Jarod Reidhead

Published October 9, 2019

CROWNPOINT, N.M. — Higher education institutions across the nation are seeing an increase in high school students attending colleges or universities with accessibility through dual credit programs or college readiness academies. Jarod Reidhead, a high school junior at Crownpoint High School, is attending Navajo Technical University’s main campus through the Gallup McKinley Academy and is on track to earn an associate’s degree in General Studies when he obtains his high school diploma in 2021.

“Attending college at NTU is a great experience for me as a high school student. I’m planning on getting an associate degree so that I am two years ahead when I get out of high school,” said Reidhead in discussing his goal of becoming an anesthesiologist. “[Anesthesiology] is going to require a lot of schooling and two years under my belt is going to help me out a lot, especially with the cost.”

Reidhead is taking 13 credit hours this semester qualifying him as a full-time student. His schedule consists of two online courses in English 110 and History 211, as well as two face-to-face courses in Math 123 and Navajo 211. Reidhead is not attending any classes at Crownpoint High this semester, but he is required to pass his college courses with a grade of a C or better in order to earn the credits toward his degree and diploma.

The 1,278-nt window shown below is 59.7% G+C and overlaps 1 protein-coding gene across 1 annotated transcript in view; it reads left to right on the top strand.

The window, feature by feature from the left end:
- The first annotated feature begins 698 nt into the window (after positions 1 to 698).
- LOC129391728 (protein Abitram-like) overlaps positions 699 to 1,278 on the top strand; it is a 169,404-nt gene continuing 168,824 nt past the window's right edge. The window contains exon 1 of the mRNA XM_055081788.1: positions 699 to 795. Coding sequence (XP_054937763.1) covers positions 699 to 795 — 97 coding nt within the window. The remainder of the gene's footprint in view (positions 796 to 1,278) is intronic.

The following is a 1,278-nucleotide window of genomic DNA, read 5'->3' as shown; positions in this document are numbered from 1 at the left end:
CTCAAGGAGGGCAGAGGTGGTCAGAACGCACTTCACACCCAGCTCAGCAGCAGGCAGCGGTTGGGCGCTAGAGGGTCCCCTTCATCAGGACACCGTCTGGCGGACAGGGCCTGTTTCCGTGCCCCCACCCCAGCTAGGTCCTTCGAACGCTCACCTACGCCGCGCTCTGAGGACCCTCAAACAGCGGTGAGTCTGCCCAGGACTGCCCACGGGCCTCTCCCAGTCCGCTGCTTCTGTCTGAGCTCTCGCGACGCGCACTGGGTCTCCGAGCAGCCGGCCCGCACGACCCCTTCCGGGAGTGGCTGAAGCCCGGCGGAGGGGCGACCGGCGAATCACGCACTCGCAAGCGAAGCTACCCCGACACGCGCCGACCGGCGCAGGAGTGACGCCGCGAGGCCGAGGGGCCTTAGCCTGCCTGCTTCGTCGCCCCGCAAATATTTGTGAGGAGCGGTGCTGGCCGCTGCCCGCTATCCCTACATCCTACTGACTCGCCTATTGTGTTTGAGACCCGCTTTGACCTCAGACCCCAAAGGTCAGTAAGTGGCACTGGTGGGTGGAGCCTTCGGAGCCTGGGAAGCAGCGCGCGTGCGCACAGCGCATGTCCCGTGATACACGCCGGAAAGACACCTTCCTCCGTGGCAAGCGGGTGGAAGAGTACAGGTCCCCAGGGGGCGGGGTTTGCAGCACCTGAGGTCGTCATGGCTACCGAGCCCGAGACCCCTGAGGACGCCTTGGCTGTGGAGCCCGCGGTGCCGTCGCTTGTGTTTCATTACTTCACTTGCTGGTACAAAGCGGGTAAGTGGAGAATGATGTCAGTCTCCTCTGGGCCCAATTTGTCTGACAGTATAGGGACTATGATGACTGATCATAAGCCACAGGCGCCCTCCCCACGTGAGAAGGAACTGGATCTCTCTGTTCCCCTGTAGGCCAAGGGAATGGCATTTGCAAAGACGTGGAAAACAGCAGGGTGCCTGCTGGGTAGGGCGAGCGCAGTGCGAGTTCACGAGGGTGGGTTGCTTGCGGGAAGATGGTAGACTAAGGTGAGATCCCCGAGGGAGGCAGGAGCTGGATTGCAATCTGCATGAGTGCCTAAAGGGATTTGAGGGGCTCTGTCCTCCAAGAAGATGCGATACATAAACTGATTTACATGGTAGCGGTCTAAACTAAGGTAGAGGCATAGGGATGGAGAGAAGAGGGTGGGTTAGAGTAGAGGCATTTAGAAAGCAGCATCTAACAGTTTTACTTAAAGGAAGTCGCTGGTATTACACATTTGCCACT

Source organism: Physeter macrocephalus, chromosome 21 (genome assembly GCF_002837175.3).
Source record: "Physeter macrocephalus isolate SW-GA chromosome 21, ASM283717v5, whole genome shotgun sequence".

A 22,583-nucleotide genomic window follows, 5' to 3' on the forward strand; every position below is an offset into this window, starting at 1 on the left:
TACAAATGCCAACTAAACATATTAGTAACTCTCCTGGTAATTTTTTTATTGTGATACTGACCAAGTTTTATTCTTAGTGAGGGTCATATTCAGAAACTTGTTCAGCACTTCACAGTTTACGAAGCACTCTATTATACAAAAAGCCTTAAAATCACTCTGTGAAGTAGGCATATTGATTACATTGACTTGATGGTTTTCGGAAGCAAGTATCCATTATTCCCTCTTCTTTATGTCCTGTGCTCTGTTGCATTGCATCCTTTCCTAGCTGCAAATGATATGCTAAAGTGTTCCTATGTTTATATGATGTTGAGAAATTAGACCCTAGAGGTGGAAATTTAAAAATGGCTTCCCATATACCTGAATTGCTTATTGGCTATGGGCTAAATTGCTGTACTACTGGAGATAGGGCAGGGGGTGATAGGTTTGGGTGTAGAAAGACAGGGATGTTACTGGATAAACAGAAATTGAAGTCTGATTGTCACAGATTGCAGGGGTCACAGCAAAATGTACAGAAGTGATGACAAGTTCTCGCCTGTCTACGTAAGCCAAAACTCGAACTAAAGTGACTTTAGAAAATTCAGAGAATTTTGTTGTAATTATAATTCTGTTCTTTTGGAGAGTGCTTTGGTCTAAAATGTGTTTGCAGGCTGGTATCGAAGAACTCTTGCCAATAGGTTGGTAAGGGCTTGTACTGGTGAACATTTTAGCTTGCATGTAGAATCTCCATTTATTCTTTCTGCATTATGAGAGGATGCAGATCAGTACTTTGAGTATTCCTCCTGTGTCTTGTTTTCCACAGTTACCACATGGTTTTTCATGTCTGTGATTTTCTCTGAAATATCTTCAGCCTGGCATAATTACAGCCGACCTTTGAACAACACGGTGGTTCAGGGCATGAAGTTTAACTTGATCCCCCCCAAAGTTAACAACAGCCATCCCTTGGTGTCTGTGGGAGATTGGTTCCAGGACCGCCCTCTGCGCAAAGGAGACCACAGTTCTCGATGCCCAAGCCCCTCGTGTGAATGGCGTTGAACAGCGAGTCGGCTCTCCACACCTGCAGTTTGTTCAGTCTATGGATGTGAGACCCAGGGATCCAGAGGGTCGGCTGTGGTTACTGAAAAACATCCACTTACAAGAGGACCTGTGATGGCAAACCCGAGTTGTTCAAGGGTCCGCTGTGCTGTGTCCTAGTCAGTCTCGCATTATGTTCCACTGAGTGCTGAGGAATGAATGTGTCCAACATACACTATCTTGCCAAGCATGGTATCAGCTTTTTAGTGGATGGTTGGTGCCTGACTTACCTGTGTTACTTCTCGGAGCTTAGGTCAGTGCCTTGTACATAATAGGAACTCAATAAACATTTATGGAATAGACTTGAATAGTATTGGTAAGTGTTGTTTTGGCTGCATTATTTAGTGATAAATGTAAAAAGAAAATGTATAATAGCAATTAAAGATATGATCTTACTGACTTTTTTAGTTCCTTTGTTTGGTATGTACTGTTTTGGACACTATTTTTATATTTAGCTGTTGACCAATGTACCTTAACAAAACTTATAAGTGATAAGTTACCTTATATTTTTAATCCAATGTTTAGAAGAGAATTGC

Reidhead has not yet selected a college or university he would like to attend to pursue his career goals, but he is intent on keeping his options open. The first career path he selected was to become an oral surgeon, but was not enthusiastic about the business aspect of the profession which led him to choosing the alternative.

“My father told me to not make the same mistake he did by passing on an opportunity,” Reidhead stated in his explanation of selecting a college or university. “I’m keeping those options open because it will only limit my chances of getting into a good school.”

NTU currently has 634 students enrolled in dual credit courses, nearly 200 more students from the previous fall semester. Of the 634 students, 418 reside in New Mexico representing 18 different high schools. In Arizona, 216 are enrolled in dual credit courses representing eight different schools. In addition to the 26 high schools NTU currently has an articulation agreement in place, NTU is also working on developing partnerships with Rehoboth Christian High School in New Mexico and St. Michaels High School in Arizona.

To learn more about the academy or the dual credit program at Navajo Technical University, contact Freda Joe at fjoe@navajotech.edu or call (505) 786-4100.

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